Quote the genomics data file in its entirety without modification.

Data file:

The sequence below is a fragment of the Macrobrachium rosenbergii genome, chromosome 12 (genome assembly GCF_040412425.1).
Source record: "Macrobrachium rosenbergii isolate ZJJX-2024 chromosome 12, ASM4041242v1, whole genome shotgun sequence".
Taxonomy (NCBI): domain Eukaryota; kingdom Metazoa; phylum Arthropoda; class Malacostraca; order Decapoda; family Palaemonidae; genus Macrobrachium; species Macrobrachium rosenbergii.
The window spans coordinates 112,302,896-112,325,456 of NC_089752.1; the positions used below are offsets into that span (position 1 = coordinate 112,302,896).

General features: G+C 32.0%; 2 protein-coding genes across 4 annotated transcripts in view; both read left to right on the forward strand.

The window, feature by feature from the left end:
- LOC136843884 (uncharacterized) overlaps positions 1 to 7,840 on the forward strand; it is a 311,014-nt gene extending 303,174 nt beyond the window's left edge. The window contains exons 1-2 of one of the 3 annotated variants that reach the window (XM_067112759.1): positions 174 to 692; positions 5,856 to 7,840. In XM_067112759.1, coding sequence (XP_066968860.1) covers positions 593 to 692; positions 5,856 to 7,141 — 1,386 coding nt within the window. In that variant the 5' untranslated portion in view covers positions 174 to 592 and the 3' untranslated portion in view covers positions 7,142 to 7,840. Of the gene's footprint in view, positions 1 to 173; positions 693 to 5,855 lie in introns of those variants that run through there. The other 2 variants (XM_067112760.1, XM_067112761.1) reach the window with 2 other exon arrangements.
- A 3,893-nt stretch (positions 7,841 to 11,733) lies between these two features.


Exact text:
The sequence below is a fragment of the Macrobrachium rosenbergii genome, chromosome 12 (genome assembly GCF_040412425.1).
Source record: "Macrobrachium rosenbergii isolate ZJJX-2024 chromosome 12, ASM4041242v1, whole genome shotgun sequence".
Taxonomy (NCBI): domain Eukaryota; kingdom Metazoa; phylum Arthropoda; class Malacostraca; order Decapoda; family Palaemonidae; genus Macrobrachium; species Macrobrachium rosenbergii.
The window spans coordinates 112,302,896-112,325,456 of NC_089752.1; the positions used below are offsets into that span (position 1 = coordinate 112,302,896).

General features: G+C 32.0%; 2 protein-coding genes across 4 annotated transcripts in view; both read left to right on the forward strand.

The window, feature by feature from the left end:
- LOC136843884 (uncharacterized) overlaps positions 1 to 7,840 on the forward strand; it is a 311,014-nt gene extending 303,174 nt beyond the window's left edge. The window contains exons 1-2 of one of the 3 annotated variants that reach the window (XM_067112759.1): positions 174 to 692; positions 5,856 to 7,840. In XM_067112759.1, coding sequence (XP_066968860.1) covers positions 593 to 692; positions 5,856 to 7,141 — 1,386 coding nt within the window. In that variant the 5' untranslated portion in view covers positions 174 to 592 and the 3' untranslated portion in view covers positions 7,142 to 7,840. Of the gene's footprint in view, positions 1 to 173; positions 693 to 5,855 lie in introns of those variants that run through there. The other 2 variants (XM_067112760.1, XM_067112761.1) reach the window with 2 other exon arrangements.
- A 3,893-nt stretch (positions 7,841 to 11,733) lies between these two features.